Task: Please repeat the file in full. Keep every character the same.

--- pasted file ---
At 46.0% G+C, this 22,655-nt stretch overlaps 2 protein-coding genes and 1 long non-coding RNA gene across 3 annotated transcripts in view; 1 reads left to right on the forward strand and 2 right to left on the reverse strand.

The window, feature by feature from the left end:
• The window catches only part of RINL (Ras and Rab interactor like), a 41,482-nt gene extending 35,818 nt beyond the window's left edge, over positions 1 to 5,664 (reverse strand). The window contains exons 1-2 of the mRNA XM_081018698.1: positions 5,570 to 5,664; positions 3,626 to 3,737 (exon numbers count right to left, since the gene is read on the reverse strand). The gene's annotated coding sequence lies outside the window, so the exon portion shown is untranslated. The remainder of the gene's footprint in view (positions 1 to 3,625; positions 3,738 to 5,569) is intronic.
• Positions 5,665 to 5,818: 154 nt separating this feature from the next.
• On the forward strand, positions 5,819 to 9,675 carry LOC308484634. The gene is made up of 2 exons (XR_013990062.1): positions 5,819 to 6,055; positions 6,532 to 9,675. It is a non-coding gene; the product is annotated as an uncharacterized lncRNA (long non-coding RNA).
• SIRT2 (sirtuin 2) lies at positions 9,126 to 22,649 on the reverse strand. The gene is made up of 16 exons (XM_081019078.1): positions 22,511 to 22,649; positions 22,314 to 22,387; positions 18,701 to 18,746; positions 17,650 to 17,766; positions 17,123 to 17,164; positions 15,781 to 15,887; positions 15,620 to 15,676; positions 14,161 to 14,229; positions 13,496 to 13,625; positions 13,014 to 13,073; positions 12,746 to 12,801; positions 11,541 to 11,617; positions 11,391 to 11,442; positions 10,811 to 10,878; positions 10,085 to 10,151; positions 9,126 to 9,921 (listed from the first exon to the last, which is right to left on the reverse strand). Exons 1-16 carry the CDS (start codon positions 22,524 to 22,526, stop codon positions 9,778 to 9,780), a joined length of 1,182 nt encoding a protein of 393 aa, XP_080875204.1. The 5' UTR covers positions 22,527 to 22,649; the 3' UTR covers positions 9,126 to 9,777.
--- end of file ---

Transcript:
At 46.0% G+C, this 22,655-nt stretch overlaps 2 protein-coding genes and 1 long non-coding RNA gene across 3 annotated transcripts in view; 1 reads left to right on the forward strand and 2 right to left on the reverse strand.

The window, feature by feature from the left end:
• The window catches only part of RINL (Ras and Rab interactor like), a 41,482-nt gene extending 35,818 nt beyond the window's left edge, over positions 1 to 5,664 (reverse strand). The window contains exons 1-2 of the mRNA XM_081018698.1: positions 5,570 to 5,664; positions 3,626 to 3,737 (exon numbers count right to left, since the gene is read on the reverse strand). The gene's annotated coding sequence lies outside the window, so the exon portion shown is untranslated. The remainder of the gene's footprint in view (positions 1 to 3,625; positions 3,738 to 5,569) is intronic.
• Positions 5,665 to 5,818: 154 nt separating this feature from the next.
• On the forward strand, positions 5,819 to 9,675 carry LOC308484634. The gene is made up of 2 exons (XR_013990062.1): positions 5,819 to 6,055; positions 6,532 to 9,675. It is a non-coding gene; the product is annotated as an uncharacterized lncRNA (long non-coding RNA).
• SIRT2 (sirtuin 2) lies at positions 9,126 to 22,649 on the reverse strand. The gene is made up of 16 exons (XM_081019078.1): positions 22,511 to 22,649; positions 22,314 to 22,387; positions 18,701 to 18,746; positions 17,650 to 17,766; positions 17,123 to 17,164; positions 15,781 to 15,887; positions 15,620 to 15,676; positions 14,161 to 14,229; positions 13,496 to 13,625; positions 13,014 to 13,073; positions 12,746 to 12,801; positions 11,541 to 11,617; positions 11,391 to 11,442; positions 10,811 to 10,878; positions 10,085 to 10,151; positions 9,126 to 9,921 (listed from the first exon to the last, which is right to left on the reverse strand). Exons 1-16 carry the CDS (start codon positions 22,524 to 22,526, stop codon positions 9,778 to 9,780), a joined length of 1,182 nt encoding a protein of 393 aa, XP_080875204.1. The 5' UTR covers positions 22,527 to 22,649; the 3' UTR covers positions 9,126 to 9,777.